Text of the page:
Abhishek Sah


August 11, 2019

REST is a pretty common term that you will encounter now and then in web development. REST stands for Representational State Transfer. These are a set of core principles for architecting your software(mostly web services).

Initially introduced by Roy Fielding in his PhD dissertation, here I will try to explain in brief what those principles are, what it means to be RESTful, it’s different use cases and how HTTP comes into the picture.

Before getting into REST, we need to look at HTTP quickly. HTTP is an application layer data communication protocol on which(most of) the web works. This protocol defines how messages are formatted and transmitted and what actions web servers and browsers should take in response to various commands.

HTTP defines a set of methods to perform any action on a given resource. It has a pretty rich set of status codes which makes life way easier for a developer. There are various sophisticated features, also such as authentication, caching, cookies, etc.

So you see REST is a way of architecting your application and HTTP is the protocol which defines how your application(web services) should be built. One can think of RESTful web services as such services which follow the REST guidelines. HTTP is merely an instantiation of the REST guidelines. Your application built on top of HTTP might be perfectly RESTful, partially REST or kind of 60% REST.

It is very subjective how close is your software to being perfectly RESTful. Let’s see what should be the common characteristics in all RESTful applications.


Every resource(objects) must be uniquely identifiable by a URI. URI stands for Uniform Resource Identifier. Objects could be anything from multimedia objects(images, videos, gifs, etc.) to text files, database rows, etc. Anything that has merits to be identifiable gets a URI. There should be a single consistent naming of the resources. Here the developer should think what the right resources in your application are.

Linking URIs

These resources should contain links to other resources. Linking them is based on the fact that each has a unique ID. For example, you enter an address in your browser and get a web page(a resource) which links you to other resources. Representational resources link to each other.

Uniform Interface

REST says you should have the same set of methods for all resources(uniform interface). HTTP makes this specific by its methods GET, PUT, POST, DELETE, etc. So you see these methods define what action you could perform on the resources. REST defines these in a very general context. For example GET should be safe, idempotent and cacheable on all the resources. Similarly, there are semantics associated with other methods. It is possible that we could have more such methods, maybe in some other instantiation of REST. That point is REST doesn’t hold you back from having several methods on resources. But it should be consistent over the different type of resources.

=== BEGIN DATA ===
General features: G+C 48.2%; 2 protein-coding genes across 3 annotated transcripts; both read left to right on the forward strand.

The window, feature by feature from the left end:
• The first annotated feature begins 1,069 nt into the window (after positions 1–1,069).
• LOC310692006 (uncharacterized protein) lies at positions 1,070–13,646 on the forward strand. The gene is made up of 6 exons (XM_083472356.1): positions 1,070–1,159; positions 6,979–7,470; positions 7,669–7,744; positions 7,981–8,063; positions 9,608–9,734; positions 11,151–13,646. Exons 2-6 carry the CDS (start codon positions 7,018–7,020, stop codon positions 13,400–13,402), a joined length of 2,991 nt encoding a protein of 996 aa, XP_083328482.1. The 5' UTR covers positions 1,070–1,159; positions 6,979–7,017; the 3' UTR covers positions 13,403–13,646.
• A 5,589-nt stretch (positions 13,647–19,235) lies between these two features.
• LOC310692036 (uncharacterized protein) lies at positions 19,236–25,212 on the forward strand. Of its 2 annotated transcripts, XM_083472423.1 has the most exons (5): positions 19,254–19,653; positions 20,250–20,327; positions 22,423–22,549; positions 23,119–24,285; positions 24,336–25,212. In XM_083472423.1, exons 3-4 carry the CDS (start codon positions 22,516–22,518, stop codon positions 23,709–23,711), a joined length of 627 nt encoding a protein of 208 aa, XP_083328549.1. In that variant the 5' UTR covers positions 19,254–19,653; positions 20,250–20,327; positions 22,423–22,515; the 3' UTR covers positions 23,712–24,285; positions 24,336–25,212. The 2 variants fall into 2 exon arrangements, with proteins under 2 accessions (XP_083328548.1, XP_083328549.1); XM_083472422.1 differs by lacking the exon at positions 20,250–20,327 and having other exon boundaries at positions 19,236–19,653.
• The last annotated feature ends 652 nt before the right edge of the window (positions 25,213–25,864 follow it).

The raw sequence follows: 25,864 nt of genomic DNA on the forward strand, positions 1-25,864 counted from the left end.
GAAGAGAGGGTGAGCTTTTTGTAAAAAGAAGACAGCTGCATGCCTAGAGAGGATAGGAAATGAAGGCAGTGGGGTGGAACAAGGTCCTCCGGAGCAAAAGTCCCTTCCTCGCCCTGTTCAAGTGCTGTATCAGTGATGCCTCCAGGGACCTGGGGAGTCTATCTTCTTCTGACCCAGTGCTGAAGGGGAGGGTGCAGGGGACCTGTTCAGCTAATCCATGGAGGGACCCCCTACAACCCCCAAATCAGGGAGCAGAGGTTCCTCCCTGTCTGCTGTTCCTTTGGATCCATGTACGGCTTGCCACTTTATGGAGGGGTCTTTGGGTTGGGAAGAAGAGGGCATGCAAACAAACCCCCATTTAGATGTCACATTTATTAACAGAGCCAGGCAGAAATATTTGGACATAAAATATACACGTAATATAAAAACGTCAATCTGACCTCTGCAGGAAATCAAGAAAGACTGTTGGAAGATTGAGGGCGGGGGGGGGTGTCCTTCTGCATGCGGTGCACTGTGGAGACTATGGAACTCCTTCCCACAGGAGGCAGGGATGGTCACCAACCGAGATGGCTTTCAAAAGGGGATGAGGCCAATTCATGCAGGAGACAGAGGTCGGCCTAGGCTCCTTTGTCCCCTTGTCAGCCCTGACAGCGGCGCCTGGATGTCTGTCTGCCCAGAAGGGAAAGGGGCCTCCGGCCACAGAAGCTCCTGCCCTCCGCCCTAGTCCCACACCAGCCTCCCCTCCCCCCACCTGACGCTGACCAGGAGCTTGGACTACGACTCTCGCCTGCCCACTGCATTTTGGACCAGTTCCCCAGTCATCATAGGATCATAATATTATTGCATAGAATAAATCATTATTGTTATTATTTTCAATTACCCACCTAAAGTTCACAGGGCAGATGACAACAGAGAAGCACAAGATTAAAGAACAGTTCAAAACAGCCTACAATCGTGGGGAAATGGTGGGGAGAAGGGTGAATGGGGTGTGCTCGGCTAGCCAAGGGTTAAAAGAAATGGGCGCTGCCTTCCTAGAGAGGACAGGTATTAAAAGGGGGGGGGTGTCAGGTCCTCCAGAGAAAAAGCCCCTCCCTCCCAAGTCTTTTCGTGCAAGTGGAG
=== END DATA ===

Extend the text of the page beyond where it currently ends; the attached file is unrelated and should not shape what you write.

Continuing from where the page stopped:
Interacting with the resources

You interact with the resource through their representation only. For example if there is a customer resource identifiable by some URI. If you GET it in text/HTML format it should return you that format, or if you get it in application/XML format, that should also work. RESTful web services allow you to interact with the same resource in different representations.

Stateless communication

The server does not store any state about the client session. Let’s see it by an example of a shopping cart on an e-commerce website. You can add items to your cart, and you can delete items from your cart. A shopping cart can be implemented in many ways. In one implementation, the server could send a link to your shopping cart. Because it is a resource and identifiable by a URI and also it can be linked to other resources. In another implementation, the shopping cart could be an unnamed client-specific state(session state). So REST says you should go with the first one.


Well, you have other options also such as GraphQL. If you follow REST guidelines, then you can derive your application-specific interface from the REST specific interface. While doing this, the developer should take care of not violating the semantics associated with the HTTP methods.

Following REST lets you decouple your application also. Your client could be anything. It can be a browser, a terminal, another apache web server, proxy, etc. The client knows what result that its action is going to produce on the resources if the server is RESTful. For example, let’s say a client is searching for some resource on the server. If you have followed REST, then you have pretty robust GET on all the resources which return a readable representation of that resource. So that will let your client build fast and efficient search algorithms.

Thanks for reading. The SE-Radio Podcast with Stefan Tilkov inspires this blog. I tried to present the learnings in a brief, concise way. Feel free to connect with me on Twitter for any conversations on this.

Written by Abhishek Sah
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